Still almost every day my jaw drops. The daily business is so different from what is known. I wanted to talk to strangers, taste the globe, inhale other cultures deeply, my world just a little bigger than the nearest neighbors. Who can tell me that my mission has not been successful?

Nevertheless, no matter how friendly people are, above all they are always correct, at the tip of their toes. There is a clear distinction between husband and wife, but who truly has the loudest voice? Women occupy top positions and the government has set up full programs to encourage this; equality between man and woman, poor and rich. The big difference with Westerners is that Omani men are sincerely convinced that they should take care of their woman. Which doesn’t goes unnoticed. Carry my groceries myself? Dream On. When I look for my car at one of the immense parking lots, I will always be asked for the license number, can keep calm in the air conditioning and the random person is looking for your car. Are you still standing in the outside heat? Then you will soon be given a bottle of water. Are you lost and you ask someone for directions? One will drive ahead of you to guide you to the destination, even though the journey is over 60 minutes. Afterwards showing your gratitude is not appreciated because as long as they are sure that you have everything you were looking for, they will be home peacefully. This applies not only to me, as a tall Dutch blonde, every woman may feel familiar with this indulgence.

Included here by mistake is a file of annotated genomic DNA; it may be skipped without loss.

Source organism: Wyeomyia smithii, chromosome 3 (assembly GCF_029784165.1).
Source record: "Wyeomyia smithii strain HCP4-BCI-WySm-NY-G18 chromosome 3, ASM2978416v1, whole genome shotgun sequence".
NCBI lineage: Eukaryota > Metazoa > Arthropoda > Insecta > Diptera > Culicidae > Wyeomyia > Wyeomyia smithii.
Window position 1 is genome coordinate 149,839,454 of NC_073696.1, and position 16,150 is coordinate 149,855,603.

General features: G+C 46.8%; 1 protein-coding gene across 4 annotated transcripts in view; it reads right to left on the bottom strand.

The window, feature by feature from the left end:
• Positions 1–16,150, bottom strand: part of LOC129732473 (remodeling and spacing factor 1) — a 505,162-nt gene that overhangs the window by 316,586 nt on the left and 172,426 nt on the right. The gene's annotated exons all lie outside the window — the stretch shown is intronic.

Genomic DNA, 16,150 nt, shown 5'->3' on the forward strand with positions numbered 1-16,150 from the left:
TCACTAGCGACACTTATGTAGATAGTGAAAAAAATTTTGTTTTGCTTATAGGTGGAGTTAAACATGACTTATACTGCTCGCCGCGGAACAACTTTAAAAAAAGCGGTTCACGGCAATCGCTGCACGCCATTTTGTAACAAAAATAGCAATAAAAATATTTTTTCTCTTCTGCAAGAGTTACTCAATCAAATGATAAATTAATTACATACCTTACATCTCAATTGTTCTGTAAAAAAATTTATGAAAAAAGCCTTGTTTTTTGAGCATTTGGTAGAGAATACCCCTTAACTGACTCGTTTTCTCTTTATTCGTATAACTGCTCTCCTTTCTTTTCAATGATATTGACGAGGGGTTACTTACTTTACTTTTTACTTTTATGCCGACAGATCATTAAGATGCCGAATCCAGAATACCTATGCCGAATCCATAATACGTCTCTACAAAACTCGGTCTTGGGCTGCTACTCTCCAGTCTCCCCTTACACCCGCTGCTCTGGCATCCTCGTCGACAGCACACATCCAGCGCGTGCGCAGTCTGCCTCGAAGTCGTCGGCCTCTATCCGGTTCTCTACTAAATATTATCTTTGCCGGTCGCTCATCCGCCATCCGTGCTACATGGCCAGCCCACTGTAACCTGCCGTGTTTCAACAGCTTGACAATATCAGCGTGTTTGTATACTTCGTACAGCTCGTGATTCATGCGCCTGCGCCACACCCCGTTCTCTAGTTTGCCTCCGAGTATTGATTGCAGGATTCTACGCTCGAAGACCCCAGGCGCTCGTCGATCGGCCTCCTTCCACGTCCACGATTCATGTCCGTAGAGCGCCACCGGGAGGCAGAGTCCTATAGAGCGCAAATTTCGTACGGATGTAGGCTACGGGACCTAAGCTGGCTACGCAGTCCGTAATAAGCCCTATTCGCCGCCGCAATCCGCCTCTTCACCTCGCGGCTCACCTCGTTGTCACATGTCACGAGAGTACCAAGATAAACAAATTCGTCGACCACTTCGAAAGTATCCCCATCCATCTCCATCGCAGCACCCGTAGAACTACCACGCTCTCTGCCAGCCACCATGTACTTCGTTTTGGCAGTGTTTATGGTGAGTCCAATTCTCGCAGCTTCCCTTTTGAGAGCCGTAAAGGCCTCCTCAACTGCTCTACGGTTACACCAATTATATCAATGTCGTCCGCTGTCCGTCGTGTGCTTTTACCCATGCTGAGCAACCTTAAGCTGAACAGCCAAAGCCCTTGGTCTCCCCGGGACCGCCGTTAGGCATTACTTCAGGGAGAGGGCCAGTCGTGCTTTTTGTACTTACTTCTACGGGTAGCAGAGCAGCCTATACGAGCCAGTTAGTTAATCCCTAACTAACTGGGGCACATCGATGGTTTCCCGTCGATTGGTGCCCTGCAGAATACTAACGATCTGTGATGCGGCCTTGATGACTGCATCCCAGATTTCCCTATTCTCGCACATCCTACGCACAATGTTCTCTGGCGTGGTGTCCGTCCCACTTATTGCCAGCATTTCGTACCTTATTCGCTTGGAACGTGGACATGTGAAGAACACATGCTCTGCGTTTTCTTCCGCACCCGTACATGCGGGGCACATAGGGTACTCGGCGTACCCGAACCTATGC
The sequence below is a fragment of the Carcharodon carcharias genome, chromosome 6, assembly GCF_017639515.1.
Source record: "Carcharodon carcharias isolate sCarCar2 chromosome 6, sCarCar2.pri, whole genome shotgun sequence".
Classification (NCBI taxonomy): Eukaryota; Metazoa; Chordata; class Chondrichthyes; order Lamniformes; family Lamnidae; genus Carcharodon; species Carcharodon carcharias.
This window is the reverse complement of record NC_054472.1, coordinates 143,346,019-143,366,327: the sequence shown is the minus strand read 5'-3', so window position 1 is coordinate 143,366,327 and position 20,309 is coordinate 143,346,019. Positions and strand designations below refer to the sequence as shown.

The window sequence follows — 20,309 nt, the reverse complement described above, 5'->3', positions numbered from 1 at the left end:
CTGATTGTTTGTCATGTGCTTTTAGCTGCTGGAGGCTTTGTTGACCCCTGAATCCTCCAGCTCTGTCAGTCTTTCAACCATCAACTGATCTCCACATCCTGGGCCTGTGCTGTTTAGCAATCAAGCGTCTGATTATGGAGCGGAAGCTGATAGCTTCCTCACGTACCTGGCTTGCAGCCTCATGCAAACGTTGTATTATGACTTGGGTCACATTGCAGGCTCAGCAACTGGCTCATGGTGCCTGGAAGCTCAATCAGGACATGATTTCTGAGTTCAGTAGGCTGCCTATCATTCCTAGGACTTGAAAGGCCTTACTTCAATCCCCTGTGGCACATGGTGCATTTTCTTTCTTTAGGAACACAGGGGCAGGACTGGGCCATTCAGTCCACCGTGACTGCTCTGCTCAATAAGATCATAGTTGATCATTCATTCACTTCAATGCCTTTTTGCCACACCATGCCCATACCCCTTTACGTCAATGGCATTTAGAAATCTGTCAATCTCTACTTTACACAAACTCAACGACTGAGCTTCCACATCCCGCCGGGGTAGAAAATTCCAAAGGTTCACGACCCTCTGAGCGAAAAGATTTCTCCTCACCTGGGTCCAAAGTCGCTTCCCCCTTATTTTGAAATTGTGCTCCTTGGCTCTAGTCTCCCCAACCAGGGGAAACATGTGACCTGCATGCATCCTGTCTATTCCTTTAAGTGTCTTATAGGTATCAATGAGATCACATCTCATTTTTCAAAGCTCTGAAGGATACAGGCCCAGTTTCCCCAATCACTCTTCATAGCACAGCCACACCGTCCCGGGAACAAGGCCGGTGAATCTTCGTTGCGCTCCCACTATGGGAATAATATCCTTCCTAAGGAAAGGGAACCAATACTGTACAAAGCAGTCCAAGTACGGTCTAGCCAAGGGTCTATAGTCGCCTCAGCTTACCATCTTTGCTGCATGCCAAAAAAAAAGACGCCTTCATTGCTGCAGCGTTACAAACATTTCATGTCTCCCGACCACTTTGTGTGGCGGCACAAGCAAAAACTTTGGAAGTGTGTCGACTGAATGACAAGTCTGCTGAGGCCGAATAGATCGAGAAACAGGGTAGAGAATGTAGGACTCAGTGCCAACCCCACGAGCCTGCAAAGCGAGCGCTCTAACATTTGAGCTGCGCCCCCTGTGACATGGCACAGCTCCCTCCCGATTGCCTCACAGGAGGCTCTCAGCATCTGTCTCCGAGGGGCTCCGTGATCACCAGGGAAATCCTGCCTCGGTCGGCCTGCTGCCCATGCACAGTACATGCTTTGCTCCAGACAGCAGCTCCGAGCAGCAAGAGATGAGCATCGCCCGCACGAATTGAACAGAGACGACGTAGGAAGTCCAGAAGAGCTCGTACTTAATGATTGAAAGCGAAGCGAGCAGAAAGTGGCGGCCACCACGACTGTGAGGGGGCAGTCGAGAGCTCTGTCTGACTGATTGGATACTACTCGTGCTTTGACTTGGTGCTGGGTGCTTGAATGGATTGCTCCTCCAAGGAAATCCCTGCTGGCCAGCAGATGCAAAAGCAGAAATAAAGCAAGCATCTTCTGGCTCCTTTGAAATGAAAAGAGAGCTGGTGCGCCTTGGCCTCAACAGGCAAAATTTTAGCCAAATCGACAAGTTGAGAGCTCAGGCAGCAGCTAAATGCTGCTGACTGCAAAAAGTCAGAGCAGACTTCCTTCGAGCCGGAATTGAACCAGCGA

On the other hand, one must request permission from the Ministry of Islamic Affairs for marriage. A process that takes time and gives men the possibility to happily share their most person fish, where the Ministry will investigate if there is any progeny in the pipeline. Fortunately, this is no longer necessary when you get married to your second, third or so on woman. A one-time tax. Individuality is a luxury which is unknown. Everything is about the name of the family, the position of yourself, but also your father or brothers, the tribe you come from. If your last name has reached a peak position, egoism will no longer appear in your personal dictionary. Where you have to bear the consequences for the choices you make, this is a whole tribe of families who are confronted with the outcome of your discretion. You can get a prison sentence for showing affection in public and if you want to buy a beer you will have to apply for an alcohol license, a lost game for Muslims. As Omani you are not welcome to government buildings without the traditional clothing and given it’s a Sultanate, there is hardly a way around. Everything is controlled strictly with the perfect example that Skype or anything alike is forbitten. Nevertheless, one has generally nested between all the rules and traditions. Should you think this is tiring and do you believe that no person can put you under so much control? Just read on then.